False teachers are men-pleasers (Gal. 1:10; 1 Thess. 2:1-4). They preach more to please the ear than to profit the heart: 'Which say to the seers, See not; and to the prophets, Prophecy no unto us right things: speak to us smooth things; prophecy deceits'' (Isa. 30:10). 'A wonderful and horrible thing is committed in the land: the prophets prophesy falsely, and the priests bear rule by their means, and my people love to have it so. And what will you do in the end thereof?' (Jer. 5:30,31). They handle holy things rather with wit and dalliance (playful come-on) then with fear and reverence. False teachers are soul-undoers. They are like evil chirurgeons, that skin over the wound, but never heal it. Flattery undid Ahab and Herod, Nero and Alexander. False teachers are hell's greatest enrichers. Non acerba, sed blanda, Not bitter, but flattering words do all the mischief, said Valerian, the Roman emperor. Such smooth teachers are sweet soul-poisoners
2. False Teaches Throw Dirt at Christ's People
False teachers are notable in casting dirt, scorn, and reproach upon the persons, names, and credits of Christ's most faithful ambassadors. Thus Korah, Dathan, and Abiram charged Moses and Aaron that they took too much upon them, seeing all the congregation was holy (Num. 16:3). You take too much state, too much power, too much honour, too much holiness upon you; for what are you more than others, that you take so much upon you? And so Ahab's false prophets fell foul on good Micaiah, paying of him with blows for want of better reasons (1 Kings 22:10-26). Yea, Paul, that great apostle of the Gentiles, had his ministry undermined and his reputation blasted by false teachers: 'For his letters'' say they, 'are weighty and powerful, but his bodily presence is weak and contemptible' (2 Cor. 10:10). They rather contemn him than admire him; they look upon him as a dunce rather than a doctor. And the same hard measure had our Lord Jesus from the Scribes and Pharisees, who laboured as for life to build their own credit upon the ruins of his reputation. And never did the devil drive a more full trade this way than he does in these days (Matt. 27:63). Oh! the dirt, the filth, the scorn that is thrown upon those whom the world is not worthy. I suppose false teachers mind not that saying of Austin, Quisquis volens detrahit famae, nolens addit mercedi meae, He that willingly takes from my good name, unwillingly adds to my reward.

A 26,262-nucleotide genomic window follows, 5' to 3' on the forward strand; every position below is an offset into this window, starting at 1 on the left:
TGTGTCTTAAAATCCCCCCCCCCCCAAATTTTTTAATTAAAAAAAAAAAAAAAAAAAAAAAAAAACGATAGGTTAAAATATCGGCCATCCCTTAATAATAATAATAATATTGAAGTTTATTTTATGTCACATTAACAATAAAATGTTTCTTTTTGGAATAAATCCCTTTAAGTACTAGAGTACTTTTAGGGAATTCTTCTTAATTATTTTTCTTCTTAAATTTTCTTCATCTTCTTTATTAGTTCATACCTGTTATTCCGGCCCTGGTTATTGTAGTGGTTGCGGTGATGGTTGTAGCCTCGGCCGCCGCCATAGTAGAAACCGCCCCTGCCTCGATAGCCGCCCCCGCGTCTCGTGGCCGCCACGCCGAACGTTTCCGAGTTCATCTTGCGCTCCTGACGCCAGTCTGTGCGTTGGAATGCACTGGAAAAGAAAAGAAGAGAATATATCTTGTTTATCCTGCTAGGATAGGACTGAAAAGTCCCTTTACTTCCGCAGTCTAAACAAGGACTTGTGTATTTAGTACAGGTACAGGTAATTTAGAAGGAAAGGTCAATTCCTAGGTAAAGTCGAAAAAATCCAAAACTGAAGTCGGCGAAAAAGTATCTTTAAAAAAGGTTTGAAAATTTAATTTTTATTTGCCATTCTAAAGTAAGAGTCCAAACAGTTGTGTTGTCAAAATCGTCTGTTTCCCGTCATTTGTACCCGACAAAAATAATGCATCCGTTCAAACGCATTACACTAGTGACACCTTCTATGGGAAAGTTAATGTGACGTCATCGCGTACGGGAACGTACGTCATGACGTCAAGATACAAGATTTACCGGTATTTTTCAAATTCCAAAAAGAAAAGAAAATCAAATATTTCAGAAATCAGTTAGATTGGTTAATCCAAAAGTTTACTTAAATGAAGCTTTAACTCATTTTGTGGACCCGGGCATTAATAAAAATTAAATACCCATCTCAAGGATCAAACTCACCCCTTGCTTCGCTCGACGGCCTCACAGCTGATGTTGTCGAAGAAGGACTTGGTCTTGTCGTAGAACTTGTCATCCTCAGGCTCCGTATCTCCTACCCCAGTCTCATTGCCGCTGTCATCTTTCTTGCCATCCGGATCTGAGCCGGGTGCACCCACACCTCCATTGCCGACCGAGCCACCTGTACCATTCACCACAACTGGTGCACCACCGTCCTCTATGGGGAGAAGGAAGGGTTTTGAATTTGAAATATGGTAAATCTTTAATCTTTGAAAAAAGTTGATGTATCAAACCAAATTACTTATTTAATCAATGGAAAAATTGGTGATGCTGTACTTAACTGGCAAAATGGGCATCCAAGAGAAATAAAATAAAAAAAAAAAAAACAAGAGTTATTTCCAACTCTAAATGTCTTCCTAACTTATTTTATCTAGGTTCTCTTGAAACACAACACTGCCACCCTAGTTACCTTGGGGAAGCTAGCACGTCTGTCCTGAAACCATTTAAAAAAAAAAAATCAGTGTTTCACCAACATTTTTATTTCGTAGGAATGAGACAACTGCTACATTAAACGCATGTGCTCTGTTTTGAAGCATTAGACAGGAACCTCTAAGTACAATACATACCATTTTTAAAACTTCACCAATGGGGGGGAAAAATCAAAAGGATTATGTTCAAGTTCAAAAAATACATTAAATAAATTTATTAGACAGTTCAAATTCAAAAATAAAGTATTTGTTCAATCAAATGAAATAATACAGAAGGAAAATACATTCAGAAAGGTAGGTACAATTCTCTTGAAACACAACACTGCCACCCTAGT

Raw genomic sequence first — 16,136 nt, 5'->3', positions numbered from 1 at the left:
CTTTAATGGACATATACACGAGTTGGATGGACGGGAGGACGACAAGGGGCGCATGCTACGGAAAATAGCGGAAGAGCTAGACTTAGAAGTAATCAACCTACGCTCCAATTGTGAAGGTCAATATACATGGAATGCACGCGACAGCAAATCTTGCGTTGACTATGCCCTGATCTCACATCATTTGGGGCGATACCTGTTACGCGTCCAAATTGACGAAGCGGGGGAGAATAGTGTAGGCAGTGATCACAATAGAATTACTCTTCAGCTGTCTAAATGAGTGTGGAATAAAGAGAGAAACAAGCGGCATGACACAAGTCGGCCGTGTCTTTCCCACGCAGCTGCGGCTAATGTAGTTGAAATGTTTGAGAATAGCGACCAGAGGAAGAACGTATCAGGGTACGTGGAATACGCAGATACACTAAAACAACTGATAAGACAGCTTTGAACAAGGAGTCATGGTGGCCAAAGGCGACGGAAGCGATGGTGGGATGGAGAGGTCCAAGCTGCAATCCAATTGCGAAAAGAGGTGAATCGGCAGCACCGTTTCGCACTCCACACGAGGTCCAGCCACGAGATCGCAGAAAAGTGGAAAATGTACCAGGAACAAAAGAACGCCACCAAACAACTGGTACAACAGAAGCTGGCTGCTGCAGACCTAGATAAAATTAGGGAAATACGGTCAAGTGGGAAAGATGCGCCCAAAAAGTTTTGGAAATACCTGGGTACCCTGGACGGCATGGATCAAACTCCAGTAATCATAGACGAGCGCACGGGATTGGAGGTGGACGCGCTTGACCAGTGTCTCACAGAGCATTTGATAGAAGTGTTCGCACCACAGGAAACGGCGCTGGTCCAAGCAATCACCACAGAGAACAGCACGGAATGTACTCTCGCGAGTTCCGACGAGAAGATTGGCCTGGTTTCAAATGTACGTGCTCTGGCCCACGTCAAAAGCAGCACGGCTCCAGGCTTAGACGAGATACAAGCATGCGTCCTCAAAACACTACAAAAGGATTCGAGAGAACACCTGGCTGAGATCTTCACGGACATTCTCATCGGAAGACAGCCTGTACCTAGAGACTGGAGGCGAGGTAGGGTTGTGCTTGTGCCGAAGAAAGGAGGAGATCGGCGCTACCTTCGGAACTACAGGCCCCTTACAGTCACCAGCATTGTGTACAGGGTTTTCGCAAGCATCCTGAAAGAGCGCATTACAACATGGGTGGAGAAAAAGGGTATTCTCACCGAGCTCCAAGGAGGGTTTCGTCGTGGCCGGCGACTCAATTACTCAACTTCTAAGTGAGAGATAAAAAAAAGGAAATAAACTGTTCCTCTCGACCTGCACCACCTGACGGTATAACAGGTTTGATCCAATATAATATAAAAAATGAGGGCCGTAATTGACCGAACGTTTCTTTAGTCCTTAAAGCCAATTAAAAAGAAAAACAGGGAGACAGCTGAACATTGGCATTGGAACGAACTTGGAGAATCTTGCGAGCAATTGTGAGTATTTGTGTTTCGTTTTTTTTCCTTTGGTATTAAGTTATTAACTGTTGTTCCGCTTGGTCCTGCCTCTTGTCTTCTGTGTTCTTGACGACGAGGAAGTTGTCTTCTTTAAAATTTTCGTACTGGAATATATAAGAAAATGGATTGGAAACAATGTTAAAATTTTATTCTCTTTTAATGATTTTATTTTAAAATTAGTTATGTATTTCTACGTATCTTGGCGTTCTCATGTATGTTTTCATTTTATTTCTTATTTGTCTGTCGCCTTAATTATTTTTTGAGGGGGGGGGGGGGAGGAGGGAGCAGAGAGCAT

3. False Teachers are Driven by Their Own Heads and Hearts